Round Robin: Herb Garden Makeover

Notes from Regional Herb Gardeners

| August/September 1995

NEWBERG, Oregon—I am facing a midlife garden crisis. It happens every five to six years when I realize that the formal herb garden is out of control. The original angelica plant is long gone and has left a jungle of seedlings that now covers up valuable neighbors. The centers of bee balms, ­various mints, and French tarragon are now dead zones with activity only at their perimeters. The brick path hosts numerous pennyroyal seedlings and an underground expressway for the running mints. Weeds abound, especially the persistent ones such as dandelions and blackberries, whose seeds passing birds always seem to drop in the middle of a once-­immaculate mat of creeping thyme. It is time. I have decided on an herbal makeover. I am talking major surgery.

The encroaching pink yarrow is going to get a severe liposuction to bring it back within bounds. The costmary that has now formed an impenetrable bed of matted roots around and under a Hidcote lavender is long overdue for a radical tummy tuck. No longer will the variegated lemon balm—which does not come true from seed—have double chins of green lemon balm because I allowed it to go to seed. Anorexic chive plants will go on a nourishing diet of rich composted organic matter. The center beds that highlighted the more unusual herbs will be getting an entire face-lift. Discipline and restraint will be the order of the day!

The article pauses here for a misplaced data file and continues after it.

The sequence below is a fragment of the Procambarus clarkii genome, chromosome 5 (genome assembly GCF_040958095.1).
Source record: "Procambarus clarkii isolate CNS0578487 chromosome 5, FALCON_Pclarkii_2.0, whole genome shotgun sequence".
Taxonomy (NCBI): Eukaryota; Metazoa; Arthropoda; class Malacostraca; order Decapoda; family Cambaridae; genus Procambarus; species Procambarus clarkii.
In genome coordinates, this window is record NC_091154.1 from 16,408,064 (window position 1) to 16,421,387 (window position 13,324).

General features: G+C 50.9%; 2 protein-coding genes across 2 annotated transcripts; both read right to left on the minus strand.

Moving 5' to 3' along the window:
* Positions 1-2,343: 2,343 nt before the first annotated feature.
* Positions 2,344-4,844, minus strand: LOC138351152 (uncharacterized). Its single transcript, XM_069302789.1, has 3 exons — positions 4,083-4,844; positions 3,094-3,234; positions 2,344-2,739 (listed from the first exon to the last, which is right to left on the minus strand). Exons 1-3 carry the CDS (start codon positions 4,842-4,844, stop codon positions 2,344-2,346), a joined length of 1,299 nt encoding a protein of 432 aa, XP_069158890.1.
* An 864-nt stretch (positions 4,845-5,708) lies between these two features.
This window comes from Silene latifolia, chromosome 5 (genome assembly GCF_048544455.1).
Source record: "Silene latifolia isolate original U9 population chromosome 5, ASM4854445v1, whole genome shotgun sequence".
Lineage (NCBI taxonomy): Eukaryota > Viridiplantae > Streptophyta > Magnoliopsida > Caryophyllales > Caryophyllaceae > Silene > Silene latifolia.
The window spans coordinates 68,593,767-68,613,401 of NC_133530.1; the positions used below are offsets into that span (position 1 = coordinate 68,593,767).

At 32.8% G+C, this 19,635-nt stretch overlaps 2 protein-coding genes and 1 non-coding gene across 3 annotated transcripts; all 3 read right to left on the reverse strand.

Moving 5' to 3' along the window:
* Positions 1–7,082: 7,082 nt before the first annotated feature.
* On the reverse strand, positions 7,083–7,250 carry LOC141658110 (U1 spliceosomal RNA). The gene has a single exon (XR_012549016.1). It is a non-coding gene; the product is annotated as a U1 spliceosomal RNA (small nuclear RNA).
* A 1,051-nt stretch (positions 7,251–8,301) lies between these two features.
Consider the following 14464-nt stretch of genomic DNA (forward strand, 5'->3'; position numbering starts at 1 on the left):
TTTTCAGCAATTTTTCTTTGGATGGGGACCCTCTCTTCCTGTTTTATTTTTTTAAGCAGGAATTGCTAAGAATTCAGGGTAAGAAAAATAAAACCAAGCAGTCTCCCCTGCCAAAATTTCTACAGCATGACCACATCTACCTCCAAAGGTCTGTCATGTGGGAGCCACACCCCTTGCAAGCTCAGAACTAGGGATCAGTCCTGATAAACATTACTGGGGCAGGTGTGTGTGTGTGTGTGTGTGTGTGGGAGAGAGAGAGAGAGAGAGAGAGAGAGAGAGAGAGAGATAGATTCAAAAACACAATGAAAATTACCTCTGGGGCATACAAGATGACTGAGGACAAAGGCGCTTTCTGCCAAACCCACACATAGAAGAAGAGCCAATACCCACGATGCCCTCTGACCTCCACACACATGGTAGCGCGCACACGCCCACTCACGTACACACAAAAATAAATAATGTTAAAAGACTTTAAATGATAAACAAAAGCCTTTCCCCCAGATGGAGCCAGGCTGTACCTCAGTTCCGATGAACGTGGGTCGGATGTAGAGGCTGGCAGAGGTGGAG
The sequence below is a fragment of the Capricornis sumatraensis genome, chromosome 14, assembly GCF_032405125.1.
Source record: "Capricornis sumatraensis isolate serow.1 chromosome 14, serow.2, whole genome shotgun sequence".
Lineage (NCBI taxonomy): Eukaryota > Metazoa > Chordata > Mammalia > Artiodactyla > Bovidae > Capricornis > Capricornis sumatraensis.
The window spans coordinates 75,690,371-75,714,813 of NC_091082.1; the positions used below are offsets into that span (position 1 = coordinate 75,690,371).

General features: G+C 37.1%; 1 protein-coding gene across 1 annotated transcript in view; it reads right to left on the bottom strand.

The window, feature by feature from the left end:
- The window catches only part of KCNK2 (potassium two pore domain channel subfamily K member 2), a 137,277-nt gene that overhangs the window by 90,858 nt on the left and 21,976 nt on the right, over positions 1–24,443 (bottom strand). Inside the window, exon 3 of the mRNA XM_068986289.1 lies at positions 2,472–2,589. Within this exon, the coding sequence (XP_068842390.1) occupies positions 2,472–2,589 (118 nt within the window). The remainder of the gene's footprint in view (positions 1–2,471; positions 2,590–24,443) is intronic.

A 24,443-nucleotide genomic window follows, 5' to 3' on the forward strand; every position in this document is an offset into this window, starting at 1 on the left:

I realize that I’m not getting any younger, and dragging the hose around to water plants is a daily reminder to rid myself of the old and plant what is new. Over the past year or two, I’ve accumulated a lot of new herb plants that are begging to get out of their rootbound containers and be allowed to live a normal garden life. There’s an unfounded rumor among my greenhouse plants that I am a sadist. It’s true that I have kept some salvias that now tower 5 to 6 feet tall in one-gallon containers for years but only for lack of time to look up their cultural needs before properly planting them out.

Forewarned is forearmed, the saying goes. I learned this lesson when I began to grow the native California tree lupine (Lupinus arboreus). I first saw this yellow-flowered lupine in a Seattle garden, where it grew 3 to 4 feet high. I managed to get a few seeds and eventually ended up with a 1-gallon stock plant. It wilted daily. I decided to end its misery and attempted to find a place for it in the border. I did not know that it had rooted through the drain holes into the gravel. When I tried to lift the pot, it wouldn’t budge. I yanked on it furiously, and it still didn’t budge. I feigned defeat, then suddenly whipped out my clippers and cut the offending roots where they emerged from the drain holes. This incident took place during our record drought a couple of years ago, and the plant immediately wilted, but somehow it persisted in the border. Last year, it grew to giant size with multiple trunks as big as my wrist. It was completely covered with yellow lupine flowers that faded to a delicious apricot shade. The effect was stunning and then—as the seedpods began to form—frightening! With sharpened loppers, I attacked the plant, filling three wheelbarrows full of seed-laden branches. As I marched triumphantly back from the compost pile, I noticed a trail of fallen seeds; the bouncing of the wheelbarrow had caused the mature pods to split open, projecting hundreds of seeds into the air. And yes, some of them germinated. In fact, all I have to do now to find the compost pile is to follow their trail.

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